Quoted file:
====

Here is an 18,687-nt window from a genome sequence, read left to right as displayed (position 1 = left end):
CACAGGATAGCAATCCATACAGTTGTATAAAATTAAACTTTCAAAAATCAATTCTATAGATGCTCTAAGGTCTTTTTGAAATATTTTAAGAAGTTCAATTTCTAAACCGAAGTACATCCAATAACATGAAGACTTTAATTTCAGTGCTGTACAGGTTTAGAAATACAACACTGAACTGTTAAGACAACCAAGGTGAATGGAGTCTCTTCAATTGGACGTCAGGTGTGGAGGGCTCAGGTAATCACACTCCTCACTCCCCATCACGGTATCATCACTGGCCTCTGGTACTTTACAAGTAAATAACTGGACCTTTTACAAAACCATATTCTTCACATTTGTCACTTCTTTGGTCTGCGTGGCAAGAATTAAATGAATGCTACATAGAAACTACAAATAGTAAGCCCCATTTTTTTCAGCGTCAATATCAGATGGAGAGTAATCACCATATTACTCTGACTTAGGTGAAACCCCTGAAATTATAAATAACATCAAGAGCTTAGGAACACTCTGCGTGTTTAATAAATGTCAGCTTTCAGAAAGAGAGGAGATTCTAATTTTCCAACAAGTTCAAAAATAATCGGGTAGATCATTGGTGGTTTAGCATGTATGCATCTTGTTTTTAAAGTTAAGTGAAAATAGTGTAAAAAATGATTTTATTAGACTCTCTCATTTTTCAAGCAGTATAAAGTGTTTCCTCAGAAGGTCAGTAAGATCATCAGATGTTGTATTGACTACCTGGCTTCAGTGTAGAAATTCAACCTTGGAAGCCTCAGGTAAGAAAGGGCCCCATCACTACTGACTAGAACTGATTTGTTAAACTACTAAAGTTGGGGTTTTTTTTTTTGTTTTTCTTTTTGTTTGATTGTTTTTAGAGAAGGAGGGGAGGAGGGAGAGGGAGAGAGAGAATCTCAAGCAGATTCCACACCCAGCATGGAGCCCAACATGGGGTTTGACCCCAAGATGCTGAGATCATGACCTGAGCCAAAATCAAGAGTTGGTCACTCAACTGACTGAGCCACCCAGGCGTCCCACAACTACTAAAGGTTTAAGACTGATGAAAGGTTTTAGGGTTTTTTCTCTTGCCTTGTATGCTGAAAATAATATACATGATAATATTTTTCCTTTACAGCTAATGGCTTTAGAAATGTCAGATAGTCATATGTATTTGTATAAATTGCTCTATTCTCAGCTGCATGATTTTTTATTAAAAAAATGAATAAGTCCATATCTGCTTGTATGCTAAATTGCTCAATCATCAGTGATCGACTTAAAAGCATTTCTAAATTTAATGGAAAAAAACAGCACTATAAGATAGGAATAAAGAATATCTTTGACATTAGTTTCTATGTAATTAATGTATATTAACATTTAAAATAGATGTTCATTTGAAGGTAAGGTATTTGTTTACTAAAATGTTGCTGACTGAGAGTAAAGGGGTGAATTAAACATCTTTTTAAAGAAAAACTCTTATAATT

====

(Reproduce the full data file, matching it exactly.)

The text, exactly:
Here is an 18,687-nt window from a genome sequence, read left to right as displayed (position 1 = left end):
CACAGGATAGCAATCCATACAGTTGTATAAAATTAAACTTTCAAAAATCAATTCTATAGATGCTCTAAGGTCTTTTTGAAATATTTTAAGAAGTTCAATTTCTAAACCGAAGTACATCCAATAACATGAAGACTTTAATTTCAGTGCTGTACAGGTTTAGAAATACAACACTGAACTGTTAAGACAACCAAGGTGAATGGAGTCTCTTCAATTGGACGTCAGGTGTGGAGGGCTCAGGTAATCACACTCCTCACTCCCCATCACGGTATCATCACTGGCCTCTGGTACTTTACAAGTAAATAACTGGACCTTTTACAAAACCATATTCTTCACATTTGTCACTTCTTTGGTCTGCGTGGCAAGAATTAAATGAATGCTACATAGAAACTACAAATAGTAAGCCCCATTTTTTTCAGCGTCAATATCAGATGGAGAGTAATCACCATATTACTCTGACTTAGGTGAAACCCCTGAAATTATAAATAACATCAAGAGCTTAGGAACACTCTGCGTGTTTAATAAATGTCAGCTTTCAGAAAGAGAGGAGATTCTAATTTTCCAACAAGTTCAAAAATAATCGGGTAGATCATTGGTGGTTTAGCATGTATGCATCTTGTTTTTAAAGTTAAGTGAAAATAGTGTAAAAAATGATTTTATTAGACTCTCTCATTTTTCAAGCAGTATAAAGTGTTTCCTCAGAAGGTCAGTAAGATCATCAGATGTTGTATTGACTACCTGGCTTCAGTGTAGAAATTCAACCTTGGAAGCCTCAGGTAAGAAAGGGCCCCATCACTACTGACTAGAACTGATTTGTTAAACTACTAAAGTTGGGGTTTTTTTTTTTGTTTTTCTTTTTGTTTGATTGTTTTTAGAGAAGGAGGGGAGGAGGGAGAGGGAGAGAGAGAATCTCAAGCAGATTCCACACCCAGCATGGAGCCCAACATGGGGTTTGACCCCAAGATGCTGAGATCATGACCTGAGCCAAAATCAAGAGTTGGTCACTCAACTGACTGAGCCACCCAGGCGTCCCACAACTACTAAAGGTTTAAGACTGATGAAAGGTTTTAGGGTTTTTTCTCTTGCCTTGTATGCTGAAAATAATATACATGATAATATTTTTCCTTTACAGCTAATGGCTTTAGAAATGTCAGATAGTCATATGTATTTGTATAAATTGCTCTATTCTCAGCTGCATGATTTTTTATTAAAAAAATGAATAAGTCCATATCTGCTTGTATGCTAAATTGCTCAATCATCAGTGATCGACTTAAAAGCATTTCTAAATTTAATGGAAAAAAACAGCACTATAAGATAGGAATAAAGAATATCTTTGACATTAGTTTCTATGTAATTAATGTATATTAACATTTAAAATAGATGTTCATTTGAAGGTAAGGTATTTGTTTACTAAAATGTTGCTGACTGAGAGTAAAGGGGTGAATTAAACATCTTTTTAAAGAAAAACTCTTATAATT